Volkow, N. D., Wang, G. J., Fowler, J. S., Gatley, S. J., Logan, J., Ding, Y. S., ... Pappas, N. (1998). Dopamine transporter occupancies in the human brain induced by therapeutic doses of oral methylphenidate. American Journal of Psychiatry, 155(10), 1325-1331.

Dopamine transporter occupancies in the human brain induced by therapeutic doses of oral methylphenidate. / Volkow, Nora D.; Wang, Gene Jack; Fowler, Joanna S.; Gatley, Samuel J.; Logan, Jean; Ding, Yu Shin; Hitzemann, Robert; Pappas, Naomi.

In: American Journal of Psychiatry, Vol. 155, No. 10, 10.1998, p. 1325-1331.

Research output: Contribution to journalArticle

Volkow, ND, Wang, GJ, Fowler, JS, Gatley, SJ, Logan, J, Ding, YS, Hitzemann, R & Pappas, N 1998, 'Dopamine transporter occupancies in the human brain induced by therapeutic doses of oral methylphenidate', American Journal of Psychiatry, vol. 155, no. 10, pp. 1325-1331.
Volkow ND, Wang GJ, Fowler JS, Gatley SJ, Logan J, Ding YS et al. Dopamine transporter occupancies in the human brain induced by therapeutic doses of oral methylphenidate. American Journal of Psychiatry. 1998 Oct;155(10):1325-1331.
Volkow, Nora D. ; Wang, Gene Jack ; Fowler, Joanna S. ; Gatley, Samuel J. ; Logan, Jean ; Ding, Yu Shin ; Hitzemann, Robert ; Pappas, Naomi. / Dopamine transporter occupancies in the human brain induced by therapeutic doses of oral methylphenidate. In: American Journal of Psychiatry. 1998 ; Vol. 155, No. 10. pp. 1325-1331.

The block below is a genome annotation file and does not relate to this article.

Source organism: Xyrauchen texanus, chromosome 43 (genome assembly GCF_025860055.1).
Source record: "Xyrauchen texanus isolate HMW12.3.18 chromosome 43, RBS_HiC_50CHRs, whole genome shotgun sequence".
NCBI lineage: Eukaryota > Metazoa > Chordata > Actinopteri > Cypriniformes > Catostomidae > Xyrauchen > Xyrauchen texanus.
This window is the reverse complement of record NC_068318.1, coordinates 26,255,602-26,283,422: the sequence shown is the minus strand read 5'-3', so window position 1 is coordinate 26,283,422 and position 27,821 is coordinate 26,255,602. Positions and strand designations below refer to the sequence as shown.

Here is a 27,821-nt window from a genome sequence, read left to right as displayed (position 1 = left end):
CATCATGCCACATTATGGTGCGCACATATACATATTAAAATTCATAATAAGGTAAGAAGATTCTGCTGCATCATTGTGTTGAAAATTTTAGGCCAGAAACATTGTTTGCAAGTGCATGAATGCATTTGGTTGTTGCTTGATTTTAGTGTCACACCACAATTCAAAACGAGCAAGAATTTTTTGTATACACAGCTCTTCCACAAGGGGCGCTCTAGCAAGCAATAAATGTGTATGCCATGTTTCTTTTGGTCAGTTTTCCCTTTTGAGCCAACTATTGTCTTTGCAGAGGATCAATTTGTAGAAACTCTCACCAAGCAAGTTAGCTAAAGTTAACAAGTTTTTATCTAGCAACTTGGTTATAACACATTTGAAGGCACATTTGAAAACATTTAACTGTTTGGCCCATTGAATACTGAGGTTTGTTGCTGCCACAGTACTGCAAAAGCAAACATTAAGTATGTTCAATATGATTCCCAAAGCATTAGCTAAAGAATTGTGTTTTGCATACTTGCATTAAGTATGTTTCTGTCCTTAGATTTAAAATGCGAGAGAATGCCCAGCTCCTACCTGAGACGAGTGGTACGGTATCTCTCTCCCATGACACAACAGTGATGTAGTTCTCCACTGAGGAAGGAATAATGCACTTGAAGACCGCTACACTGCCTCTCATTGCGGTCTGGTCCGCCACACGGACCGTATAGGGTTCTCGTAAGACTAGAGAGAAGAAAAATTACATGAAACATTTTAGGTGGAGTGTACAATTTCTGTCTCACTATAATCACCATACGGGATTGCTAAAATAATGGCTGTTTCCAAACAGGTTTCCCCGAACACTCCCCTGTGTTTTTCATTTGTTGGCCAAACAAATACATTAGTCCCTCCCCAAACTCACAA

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abstract = "Objective: The therapeutic effects of methylphenidate in the treatment of attention deficit disorder have been attributed to its ability to increase the synaptic concentration of dopamine by blocking the dopamine transporters. However, the levels of dopamine transporter blockade achieved by therapeutic doses of methylphenidate are not known. This study measured, for the first time, dopamine transporter occupancy by orally administered methylphenidate in the human brain and its rate of uptake in the brain. Method: Positron emission tomography (PET) and [11C]cocaine were used to estimate dopamine transporter occupancies after different doses of oral methylphenidate in seven normal subjects (mean age=24 years, SD=7). In addition, the pharmacokinetics of oral methylphenidate were measured in the baboon brain through use of PET and [11C]methylphenidate administered through an orogastric tube. Results: At 120 minutes after administration oral methylphenidate produced a dose-dependent blockade of dopamine transporter; means=12{\%} (SD= 4{\%}) for 5 mg, 40{\%} (SD=12{\%}) for 10 mg, 54{\%} (SD=5{\%}) for 20 mg, 72{\%} (SD=3{\%}) for 40 mg, and 74{\%} (SD=2{\%}) for 60 mg. The estimated dose of oral methylphenidate required to block 50{\%} of the dopamine transporter corresponded to 0.25 mg/kg. Oral methylphenidate did not reach peak concentration in brain until 60 minutes after its administration. Conclusions: Oral methylphenidate is very effective in blocking dopamine transporters, and at the weight-adjusted doses used therapeutically (0.3 to 0.6 mg/kg), it is likely to occupy more than 50{\%} of the dopamine transporters. The time to reach peak brain uptake for oral methylphenidate in brain corresponds well with the reported time course to reach peak behavioral effects.",